STOCKHOLM- ISTANBUL :a paddle trip through the Baltic, Danube and the Black Sea.
 
Istanbul and Tirana Biennial 2003

I have been interested in finding ways to shape ongoing processes and social relationships in relation to time and geography. Paddling between Stockholm and Istanbul can be seen as a gesture intended to express an idea. An interest to experience a physical reality that we are often lacking today, becoming more and more passive observers. In contemporary society optical illusion is converted to reality, capital to images, and escapist endeavours dominate. An attempt at a mobile perspective,becoming a mobile subject, on how we live and occupy space. 



 
 
 

 

Paddle nearly 5 000 kilometers from Stockholm to Istanbul … could it be possible? Could it possibly be a work of art? A year of preparation: physical training, planning, measuring out the itinerary across the Baltic, along the Oder, Danube and the over the Black Sea. Studies, flights of fancy and a burgeoning library grew like singular corals around the route. Before is the tense that constructs the journey, allowing free scope for philosophical speculation, ethnographic and geopolitical hypothesis. Before took shape in an exhibition at the National Maritime Museum in Stockholm with maps, photographs, a model of a kayak and, of course, a shelf of books – Conrad, Magris, Castell, Foucault, Virilio …

It was raining as they set out. The first weeks along the eastern Swedish coast was into a constant headwind. Bodies ached, and every night pure exhaustion brought Homeric sleep. Days were filled with routines, endless paddling, stowing gear, making camp, cooking and sometimes idle waiting for the weather to improve or a border control. Such physical closeness to the physical Europe, no longer an abstraction or a simulacrum but the subject of myopic phenomenological scrutiny from bodies in motion. Borders were crossed – were they lines drawn arbitrarily on a map, did they correspond to natural changes in the topography or delimit fictitious national identities?  They encountered villages beyond modernity, curiosity and suspicion, unstinting hospitality and violence. In this arduous performance finally they experienced the feeling of merely being, of existing. And the relationship between the two of them took on a stark reality, so close to each other in the kayak for day after day of friendship, irritation and dependence. After nearly three months they arrived in Istanbul, the destination of their post-modern pilgrimage where east and west, north and south merge into a seething heterotopy.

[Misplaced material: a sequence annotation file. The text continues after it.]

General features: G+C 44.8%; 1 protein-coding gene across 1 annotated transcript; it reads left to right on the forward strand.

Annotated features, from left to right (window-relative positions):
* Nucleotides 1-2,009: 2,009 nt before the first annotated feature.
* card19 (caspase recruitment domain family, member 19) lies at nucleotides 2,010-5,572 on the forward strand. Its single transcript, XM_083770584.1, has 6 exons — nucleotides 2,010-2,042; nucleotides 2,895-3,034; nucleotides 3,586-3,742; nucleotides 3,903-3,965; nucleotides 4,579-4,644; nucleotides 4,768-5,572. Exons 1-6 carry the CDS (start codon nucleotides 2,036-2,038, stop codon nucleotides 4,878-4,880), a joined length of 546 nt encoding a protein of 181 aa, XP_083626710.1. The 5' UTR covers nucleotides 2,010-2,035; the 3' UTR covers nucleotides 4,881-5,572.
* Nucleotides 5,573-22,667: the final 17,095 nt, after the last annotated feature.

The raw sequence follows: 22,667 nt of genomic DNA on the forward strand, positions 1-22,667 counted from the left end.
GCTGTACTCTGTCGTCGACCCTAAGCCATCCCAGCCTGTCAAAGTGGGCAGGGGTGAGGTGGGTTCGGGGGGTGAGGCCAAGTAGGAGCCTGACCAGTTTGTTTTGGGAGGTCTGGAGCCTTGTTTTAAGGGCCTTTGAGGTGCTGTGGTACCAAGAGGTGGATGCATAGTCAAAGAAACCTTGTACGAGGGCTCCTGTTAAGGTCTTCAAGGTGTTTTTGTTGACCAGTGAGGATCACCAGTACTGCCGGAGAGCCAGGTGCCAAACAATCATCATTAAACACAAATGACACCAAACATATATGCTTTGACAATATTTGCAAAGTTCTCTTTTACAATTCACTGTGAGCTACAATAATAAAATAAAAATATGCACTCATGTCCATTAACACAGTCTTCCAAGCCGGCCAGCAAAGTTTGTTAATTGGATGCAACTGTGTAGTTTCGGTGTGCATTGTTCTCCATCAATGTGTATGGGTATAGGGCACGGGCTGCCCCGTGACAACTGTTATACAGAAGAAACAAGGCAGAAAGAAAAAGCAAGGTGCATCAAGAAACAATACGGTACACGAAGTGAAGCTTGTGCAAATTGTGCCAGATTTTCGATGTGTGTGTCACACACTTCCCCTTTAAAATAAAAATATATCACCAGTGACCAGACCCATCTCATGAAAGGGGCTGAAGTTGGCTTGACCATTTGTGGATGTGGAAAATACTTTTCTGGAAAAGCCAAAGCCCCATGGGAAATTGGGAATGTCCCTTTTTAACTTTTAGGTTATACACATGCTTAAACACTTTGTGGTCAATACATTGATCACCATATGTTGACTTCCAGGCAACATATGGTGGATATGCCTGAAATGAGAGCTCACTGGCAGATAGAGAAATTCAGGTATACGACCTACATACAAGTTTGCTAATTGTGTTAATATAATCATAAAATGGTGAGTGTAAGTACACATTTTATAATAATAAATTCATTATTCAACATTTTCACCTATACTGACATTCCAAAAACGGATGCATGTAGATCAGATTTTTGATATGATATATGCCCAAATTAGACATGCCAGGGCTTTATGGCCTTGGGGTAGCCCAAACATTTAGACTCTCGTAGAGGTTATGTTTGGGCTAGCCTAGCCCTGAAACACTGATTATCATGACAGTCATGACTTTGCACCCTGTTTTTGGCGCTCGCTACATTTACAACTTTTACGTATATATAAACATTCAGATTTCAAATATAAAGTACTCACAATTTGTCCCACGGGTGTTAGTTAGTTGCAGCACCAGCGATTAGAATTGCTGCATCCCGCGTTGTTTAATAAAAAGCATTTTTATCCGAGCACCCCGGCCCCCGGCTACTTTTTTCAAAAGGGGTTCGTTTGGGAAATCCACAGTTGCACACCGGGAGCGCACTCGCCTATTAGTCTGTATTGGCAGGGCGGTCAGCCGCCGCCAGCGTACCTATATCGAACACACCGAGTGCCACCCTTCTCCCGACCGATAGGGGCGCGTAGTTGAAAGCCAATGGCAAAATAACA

After: an exhibition that resembles Before. As in a museum, a terse, down-to-earth presentation is offered of a fantastic journey. It did take place – and at the same time new layers of reflection and fiction flourish around the actual journey in those sharing in the exhibition: in us and in the travellers themselves.

                                                            Peter Cornell